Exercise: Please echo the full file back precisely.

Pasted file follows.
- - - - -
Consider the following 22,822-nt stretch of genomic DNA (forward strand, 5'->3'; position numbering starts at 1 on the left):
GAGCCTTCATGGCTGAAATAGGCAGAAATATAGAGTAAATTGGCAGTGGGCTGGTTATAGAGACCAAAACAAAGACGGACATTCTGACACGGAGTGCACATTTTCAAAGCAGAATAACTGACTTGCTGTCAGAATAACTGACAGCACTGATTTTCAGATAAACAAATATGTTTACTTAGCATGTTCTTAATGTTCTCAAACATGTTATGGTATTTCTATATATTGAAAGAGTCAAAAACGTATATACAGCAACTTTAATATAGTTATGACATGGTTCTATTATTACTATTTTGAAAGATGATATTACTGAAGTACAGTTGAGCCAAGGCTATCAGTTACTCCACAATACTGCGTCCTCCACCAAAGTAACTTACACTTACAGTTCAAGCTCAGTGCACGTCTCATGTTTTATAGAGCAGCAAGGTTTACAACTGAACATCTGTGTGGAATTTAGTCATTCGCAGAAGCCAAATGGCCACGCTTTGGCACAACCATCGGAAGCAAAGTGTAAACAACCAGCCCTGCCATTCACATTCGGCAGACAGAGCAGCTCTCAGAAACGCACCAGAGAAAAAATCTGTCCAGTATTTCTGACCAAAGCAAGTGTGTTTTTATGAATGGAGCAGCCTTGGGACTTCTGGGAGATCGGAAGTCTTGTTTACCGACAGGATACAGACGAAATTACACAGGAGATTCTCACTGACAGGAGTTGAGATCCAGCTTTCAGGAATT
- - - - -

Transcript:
Consider the following 22,822-nt stretch of genomic DNA (forward strand, 5'->3'; position numbering starts at 1 on the left):
GAGCCTTCATGGCTGAAATAGGCAGAAATATAGAGTAAATTGGCAGTGGGCTGGTTATAGAGACCAAAACAAAGACGGACATTCTGACACGGAGTGCACATTTTCAAAGCAGAATAACTGACTTGCTGTCAGAATAACTGACAGCACTGATTTTCAGATAAACAAATATGTTTACTTAGCATGTTCTTAATGTTCTCAAACATGTTATGGTATTTCTATATATTGAAAGAGTCAAAAACGTATATACAGCAACTTTAATATAGTTATGACATGGTTCTATTATTACTATTTTGAAAGATGATATTACTGAAGTACAGTTGAGCCAAGGCTATCAGTTACTCCACAATACTGCGTCCTCCACCAAAGTAACTTACACTTACAGTTCAAGCTCAGTGCACGTCTCATGTTTTATAGAGCAGCAAGGTTTACAACTGAACATCTGTGTGGAATTTAGTCATTCGCAGAAGCCAAATGGCCACGCTTTGGCACAACCATCGGAAGCAAAGTGTAAACAACCAGCCCTGCCATTCACATTCGGCAGACAGAGCAGCTCTCAGAAACGCACCAGAGAAAAAATCTGTCCAGTATTTCTGACCAAAGCAAGTGTGTTTTTATGAATGGAGCAGCCTTGGGACTTCTGGGAGATCGGAAGTCTTGTTTACCGACAGGATACAGACGAAATTACACAGGAGATTCTCACTGACAGGAGTTGAGATCCAGCTTTCAGGAATT